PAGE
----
Who killed their industry? Bill Gates started it with his infernal computer in people's houses. Whoever got this World Wide Web thing going accelerated the process. After a while, the public decided it could get information delivered to their desks for "free" -- so long, of course, as they paid their monthly tribute to Comcast, Qwest, or AT&T. Paid newspaper readership has been on a steady decline after that change in attitude. Kids today are simply never going to subscribe to a newspaper.

But Craigslist was probably the real death knell. Without the huge nickel-and-dime revenue that the papers got from people selling houses, cars, and garage sale junk, and from people looking for employees or employment, suddenly you can't keep the lights on at a newspaper.

Other industries have it coming. Higher education is holding out, but it won't be able to do so forever. It may come after my career, but a lot of graduate school is going to be on the internet, like it or not.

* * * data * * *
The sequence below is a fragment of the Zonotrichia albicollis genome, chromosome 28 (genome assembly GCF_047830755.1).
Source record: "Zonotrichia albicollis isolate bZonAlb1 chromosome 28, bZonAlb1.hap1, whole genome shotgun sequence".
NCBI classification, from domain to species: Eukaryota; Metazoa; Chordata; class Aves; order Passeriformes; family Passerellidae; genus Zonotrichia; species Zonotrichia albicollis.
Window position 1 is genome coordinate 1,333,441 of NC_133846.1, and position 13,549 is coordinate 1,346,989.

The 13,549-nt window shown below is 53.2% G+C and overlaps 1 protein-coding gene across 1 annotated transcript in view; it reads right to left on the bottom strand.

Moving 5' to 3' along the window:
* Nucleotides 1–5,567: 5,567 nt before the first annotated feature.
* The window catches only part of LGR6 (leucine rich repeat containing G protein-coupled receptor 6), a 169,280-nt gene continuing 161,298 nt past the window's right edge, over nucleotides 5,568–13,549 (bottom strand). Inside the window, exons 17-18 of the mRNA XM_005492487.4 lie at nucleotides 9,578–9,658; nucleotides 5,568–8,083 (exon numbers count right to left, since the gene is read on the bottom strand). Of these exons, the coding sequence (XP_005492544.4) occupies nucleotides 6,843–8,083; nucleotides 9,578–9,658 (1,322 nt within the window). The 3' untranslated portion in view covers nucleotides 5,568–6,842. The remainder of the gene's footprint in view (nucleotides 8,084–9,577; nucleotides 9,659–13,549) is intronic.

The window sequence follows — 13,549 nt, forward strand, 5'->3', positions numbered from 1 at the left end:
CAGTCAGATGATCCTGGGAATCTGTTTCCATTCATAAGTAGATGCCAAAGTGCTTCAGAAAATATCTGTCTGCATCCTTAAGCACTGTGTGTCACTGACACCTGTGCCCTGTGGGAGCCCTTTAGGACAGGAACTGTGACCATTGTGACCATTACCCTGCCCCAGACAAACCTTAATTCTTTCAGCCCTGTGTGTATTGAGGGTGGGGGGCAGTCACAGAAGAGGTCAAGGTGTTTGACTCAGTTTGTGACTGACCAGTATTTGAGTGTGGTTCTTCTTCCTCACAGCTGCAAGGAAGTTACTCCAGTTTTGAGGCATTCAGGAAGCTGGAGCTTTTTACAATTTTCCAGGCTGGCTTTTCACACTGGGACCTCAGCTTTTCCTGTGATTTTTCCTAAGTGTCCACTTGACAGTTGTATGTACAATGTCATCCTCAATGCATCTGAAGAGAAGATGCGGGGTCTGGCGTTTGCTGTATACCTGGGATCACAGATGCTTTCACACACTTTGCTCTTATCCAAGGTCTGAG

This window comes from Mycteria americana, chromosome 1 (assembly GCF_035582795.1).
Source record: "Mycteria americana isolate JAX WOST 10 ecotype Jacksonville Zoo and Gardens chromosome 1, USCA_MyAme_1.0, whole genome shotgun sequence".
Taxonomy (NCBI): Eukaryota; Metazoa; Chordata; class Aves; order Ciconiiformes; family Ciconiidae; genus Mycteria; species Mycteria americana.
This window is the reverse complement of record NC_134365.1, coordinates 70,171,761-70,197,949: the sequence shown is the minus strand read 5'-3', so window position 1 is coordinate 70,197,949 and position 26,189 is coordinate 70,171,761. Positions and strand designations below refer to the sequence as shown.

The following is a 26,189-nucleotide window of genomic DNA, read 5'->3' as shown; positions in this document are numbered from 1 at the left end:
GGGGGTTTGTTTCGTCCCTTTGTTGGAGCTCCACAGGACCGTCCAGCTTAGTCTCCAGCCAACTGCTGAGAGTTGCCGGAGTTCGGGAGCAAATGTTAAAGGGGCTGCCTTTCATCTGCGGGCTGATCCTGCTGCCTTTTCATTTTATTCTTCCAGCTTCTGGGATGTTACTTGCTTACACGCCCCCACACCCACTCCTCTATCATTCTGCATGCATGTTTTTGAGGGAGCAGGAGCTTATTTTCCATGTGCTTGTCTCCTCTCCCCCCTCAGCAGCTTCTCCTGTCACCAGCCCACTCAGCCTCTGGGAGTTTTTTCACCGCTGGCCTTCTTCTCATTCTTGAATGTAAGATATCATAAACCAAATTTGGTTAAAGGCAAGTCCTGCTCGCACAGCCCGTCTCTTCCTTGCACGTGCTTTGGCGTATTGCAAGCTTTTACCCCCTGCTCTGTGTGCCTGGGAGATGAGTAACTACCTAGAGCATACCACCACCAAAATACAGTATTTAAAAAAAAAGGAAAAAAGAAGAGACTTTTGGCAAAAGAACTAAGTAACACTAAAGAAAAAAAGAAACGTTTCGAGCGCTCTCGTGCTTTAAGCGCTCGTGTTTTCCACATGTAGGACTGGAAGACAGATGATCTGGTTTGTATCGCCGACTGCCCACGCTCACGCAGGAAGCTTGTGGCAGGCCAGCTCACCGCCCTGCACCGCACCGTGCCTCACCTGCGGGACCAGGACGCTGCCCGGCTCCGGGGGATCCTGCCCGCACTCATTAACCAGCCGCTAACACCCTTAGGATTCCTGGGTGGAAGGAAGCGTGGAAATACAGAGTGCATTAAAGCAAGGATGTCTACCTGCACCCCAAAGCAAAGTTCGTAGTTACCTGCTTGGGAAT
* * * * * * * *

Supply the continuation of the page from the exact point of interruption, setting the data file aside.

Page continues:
This week, it's the newspaper folks hearing the bad news. My heart goes out to them and their families as they figure out what they are going to do next.

Comments (15)

Here's a webOnly Investigative Reporter who survives and thrives selling subscribers access at 30 bucks a year. One guy who gleans more news, (he says its the Rolodex), single-handedly than all of Newhouse's news in a year.

My contempt for newspapers wells from my familiarity. When I used to install computer systems in newspapers, it (and I) was responsible for ending the typographers union and laying off thousands of Press employees. I could accept that responsibility. I could not accept the publishers and editors who terminated the typographers and positions, offering no retraining, then gleefully mocking them and snickering lickspittle lips for the large 'performance bonus' for swinging the hatchet. While bosses and labor were literally neighbors in the community. Ha, instant karma gonna getcha. Good riddance to bad rubbish, (op)Pressed Rats and Warthogs -- close down the shop!